“What Is Your Responsibility To Your Country?”

A friend  posed a question to me that they were asked in a meeting recently. It caused me to stop and think. The question was:

“What is your responsibility to your country?”

My first response to that question is a quote from an article I read related to civil rights and the events in Ferguson which said “ask not what you can do for your country, but what your country can undo for you.”

That quote really resonated with me because I think it speaks to the government sanctioned, institutionalized inequity that exists in this country and abroad.

After giving it more thought, I realized that each of us has a role in undoing what the country has done.

Not long ago I facilitated a cultural simulation activity which involved splitting up students into two groups, with each group getting a different set of instructions as to what their rules were, and how they should interact with people who weren’t a part of their group.

The groups were in separate rooms, and each group would periodically send visitors to the other side for the purpose of trying to figure out what was happening, and when they returned, they would try to explain to their own group about what kind of people were in the other group. (They’d create all kinds of stereotypes about each other in this process, but highlighting how we do that about others was part of the point)

The group I facilitated was stratified by gender and socioeconomic status, with a matriarch who was appointed to rule them all. According to the instructions for the group, her words were final, and she could make up rules as she went along, and change them as she saw fit.

Sometimes when I’ve done this activity before, the person appointed as the queen used her role to further uplift herself and make the hierarchy and inequality more intense.

However, what I witnessed recently when I facilitated this activity was a queen who, shortly after being appointed, began to dismantle the inequitable system that had been laid out before the game started.

brickwall falling smallThe one rule she held to was that her decisions were final, but step by step she eliminated the disparities in social classes, evenly redistributed the wealth (in the form of chips for the game.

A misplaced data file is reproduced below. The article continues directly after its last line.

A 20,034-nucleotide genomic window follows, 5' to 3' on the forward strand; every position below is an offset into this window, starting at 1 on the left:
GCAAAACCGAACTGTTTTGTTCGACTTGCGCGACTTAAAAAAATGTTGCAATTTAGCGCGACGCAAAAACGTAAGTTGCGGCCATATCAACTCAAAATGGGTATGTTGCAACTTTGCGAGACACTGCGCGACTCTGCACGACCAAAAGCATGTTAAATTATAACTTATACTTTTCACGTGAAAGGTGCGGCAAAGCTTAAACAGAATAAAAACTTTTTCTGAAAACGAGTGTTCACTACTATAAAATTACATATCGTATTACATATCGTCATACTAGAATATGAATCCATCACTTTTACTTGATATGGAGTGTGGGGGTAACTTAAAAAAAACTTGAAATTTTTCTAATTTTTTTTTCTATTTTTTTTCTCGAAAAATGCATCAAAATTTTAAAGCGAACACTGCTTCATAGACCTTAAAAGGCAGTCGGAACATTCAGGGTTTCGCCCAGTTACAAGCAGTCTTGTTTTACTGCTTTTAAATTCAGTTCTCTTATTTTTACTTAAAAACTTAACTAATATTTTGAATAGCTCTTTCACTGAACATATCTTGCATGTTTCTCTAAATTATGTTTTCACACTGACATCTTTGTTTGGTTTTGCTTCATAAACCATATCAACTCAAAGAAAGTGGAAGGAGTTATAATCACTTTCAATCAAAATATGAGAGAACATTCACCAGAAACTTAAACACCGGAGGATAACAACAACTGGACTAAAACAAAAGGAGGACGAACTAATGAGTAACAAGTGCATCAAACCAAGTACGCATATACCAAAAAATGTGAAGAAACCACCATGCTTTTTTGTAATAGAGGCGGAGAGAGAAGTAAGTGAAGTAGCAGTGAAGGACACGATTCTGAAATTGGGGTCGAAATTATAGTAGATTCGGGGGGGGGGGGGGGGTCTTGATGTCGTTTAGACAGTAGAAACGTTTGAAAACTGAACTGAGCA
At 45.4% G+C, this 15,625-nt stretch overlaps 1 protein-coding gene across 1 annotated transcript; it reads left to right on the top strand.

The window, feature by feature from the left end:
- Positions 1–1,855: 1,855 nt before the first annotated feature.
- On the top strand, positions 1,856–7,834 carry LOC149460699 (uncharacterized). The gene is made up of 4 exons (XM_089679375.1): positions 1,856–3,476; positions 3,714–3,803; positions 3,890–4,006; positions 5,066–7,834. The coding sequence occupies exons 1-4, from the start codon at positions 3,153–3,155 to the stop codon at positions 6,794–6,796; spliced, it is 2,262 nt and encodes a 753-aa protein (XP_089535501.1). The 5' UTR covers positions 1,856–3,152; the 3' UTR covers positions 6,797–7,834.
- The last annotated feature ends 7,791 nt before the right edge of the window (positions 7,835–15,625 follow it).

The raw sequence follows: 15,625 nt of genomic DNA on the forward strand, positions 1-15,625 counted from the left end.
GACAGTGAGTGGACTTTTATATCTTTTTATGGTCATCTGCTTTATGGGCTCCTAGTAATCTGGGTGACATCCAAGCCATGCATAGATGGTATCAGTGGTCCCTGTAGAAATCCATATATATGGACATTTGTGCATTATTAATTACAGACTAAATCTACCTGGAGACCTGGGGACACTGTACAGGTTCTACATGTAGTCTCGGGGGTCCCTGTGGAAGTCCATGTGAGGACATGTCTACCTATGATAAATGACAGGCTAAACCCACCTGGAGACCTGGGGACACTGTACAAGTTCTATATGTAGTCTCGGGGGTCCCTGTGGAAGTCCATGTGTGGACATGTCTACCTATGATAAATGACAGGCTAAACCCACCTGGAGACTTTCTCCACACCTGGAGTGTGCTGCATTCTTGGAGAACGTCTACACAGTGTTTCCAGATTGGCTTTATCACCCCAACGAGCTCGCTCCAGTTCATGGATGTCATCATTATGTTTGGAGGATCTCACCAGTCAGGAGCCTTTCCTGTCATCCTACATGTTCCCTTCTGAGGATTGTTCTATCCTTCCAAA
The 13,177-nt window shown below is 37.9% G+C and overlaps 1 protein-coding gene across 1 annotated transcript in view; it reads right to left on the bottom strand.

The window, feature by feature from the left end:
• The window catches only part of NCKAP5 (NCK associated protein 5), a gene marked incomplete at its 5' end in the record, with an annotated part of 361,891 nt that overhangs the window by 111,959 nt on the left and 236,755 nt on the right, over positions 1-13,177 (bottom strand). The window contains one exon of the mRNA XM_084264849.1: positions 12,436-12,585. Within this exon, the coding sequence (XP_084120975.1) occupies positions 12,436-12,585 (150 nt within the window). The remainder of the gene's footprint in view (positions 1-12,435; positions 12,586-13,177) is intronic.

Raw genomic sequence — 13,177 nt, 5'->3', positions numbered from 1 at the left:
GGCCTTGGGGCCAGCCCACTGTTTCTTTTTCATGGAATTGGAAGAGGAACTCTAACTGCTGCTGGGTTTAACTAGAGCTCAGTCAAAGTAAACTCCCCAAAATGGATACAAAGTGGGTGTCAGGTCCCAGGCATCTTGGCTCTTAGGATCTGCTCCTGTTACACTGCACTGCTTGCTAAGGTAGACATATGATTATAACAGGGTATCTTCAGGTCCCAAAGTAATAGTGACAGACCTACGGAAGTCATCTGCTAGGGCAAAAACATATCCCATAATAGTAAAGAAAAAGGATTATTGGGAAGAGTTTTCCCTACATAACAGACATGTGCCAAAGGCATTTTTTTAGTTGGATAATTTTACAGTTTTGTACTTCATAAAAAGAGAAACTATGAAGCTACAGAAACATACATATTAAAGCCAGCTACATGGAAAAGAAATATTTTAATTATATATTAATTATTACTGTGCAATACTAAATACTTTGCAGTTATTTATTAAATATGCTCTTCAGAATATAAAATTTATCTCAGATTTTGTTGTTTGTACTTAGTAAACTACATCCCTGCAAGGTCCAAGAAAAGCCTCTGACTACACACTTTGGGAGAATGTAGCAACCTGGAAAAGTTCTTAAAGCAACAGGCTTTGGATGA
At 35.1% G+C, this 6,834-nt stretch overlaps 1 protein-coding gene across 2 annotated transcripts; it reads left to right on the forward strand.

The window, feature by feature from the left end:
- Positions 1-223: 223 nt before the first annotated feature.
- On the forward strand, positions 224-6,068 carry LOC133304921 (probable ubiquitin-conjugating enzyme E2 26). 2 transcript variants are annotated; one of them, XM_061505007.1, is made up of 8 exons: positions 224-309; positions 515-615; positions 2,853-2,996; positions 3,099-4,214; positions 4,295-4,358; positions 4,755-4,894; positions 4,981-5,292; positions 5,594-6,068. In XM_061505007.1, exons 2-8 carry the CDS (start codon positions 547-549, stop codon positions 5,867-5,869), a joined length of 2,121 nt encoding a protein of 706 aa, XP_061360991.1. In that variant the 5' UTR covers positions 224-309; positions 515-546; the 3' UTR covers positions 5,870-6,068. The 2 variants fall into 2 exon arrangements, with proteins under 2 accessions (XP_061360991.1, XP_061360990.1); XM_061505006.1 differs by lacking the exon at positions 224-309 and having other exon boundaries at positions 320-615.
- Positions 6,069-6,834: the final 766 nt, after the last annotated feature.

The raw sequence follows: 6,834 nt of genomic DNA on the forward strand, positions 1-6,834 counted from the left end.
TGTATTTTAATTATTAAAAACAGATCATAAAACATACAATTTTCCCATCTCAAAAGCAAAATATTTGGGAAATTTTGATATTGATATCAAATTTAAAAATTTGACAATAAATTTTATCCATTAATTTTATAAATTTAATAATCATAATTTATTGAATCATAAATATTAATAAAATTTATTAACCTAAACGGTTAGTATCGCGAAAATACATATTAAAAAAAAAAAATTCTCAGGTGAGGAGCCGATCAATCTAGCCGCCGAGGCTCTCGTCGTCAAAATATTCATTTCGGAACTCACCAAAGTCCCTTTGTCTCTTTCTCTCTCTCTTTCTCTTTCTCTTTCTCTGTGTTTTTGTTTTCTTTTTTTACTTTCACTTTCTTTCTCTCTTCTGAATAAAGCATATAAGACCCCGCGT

Some participants had more than others, which dictated their social status) so that everyone had an equal share, and lastly removed her ability to make final and lasting decisions on her own, giving the ability to the people in the group, including herself among them instead of being their “ruler”.

She totally flipped the game! And it was amazing.

For me, it reminded me of the importance of continuing to increase my awareness of myself and others, and the powerful impact that a person can have when that awareness is combined with influence and agency.

So while I’ll still agree with  the quote “ask not what you can do for your country, but what your country can undo for you” when I think about social injustice,  I’m still always on the lookout for ways I can work to dismantle what has been done on my end too, with the influence, privilege, and agency that I have.

Ubuntu,

From Aspiring Humanitarian, Relando Thompkins, MSW, LLMSW

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I'm a Social Worker, Educator, and Aspiring Humanitarian who is interested in conflict resolution, improving intergroup relations, and building more equitable and inclusive communities. "Notes from an Aspiring Humanitarian" is my blog, where I write about issues of diversity, inclusion, equity, and social justice. By exploring social identities through written word, film & video, and other forms of media, I hope to continue to expand and enrich conversations about social issues that face our society, and to find ways to take social action while encouraging others to do so as well in their own ways.

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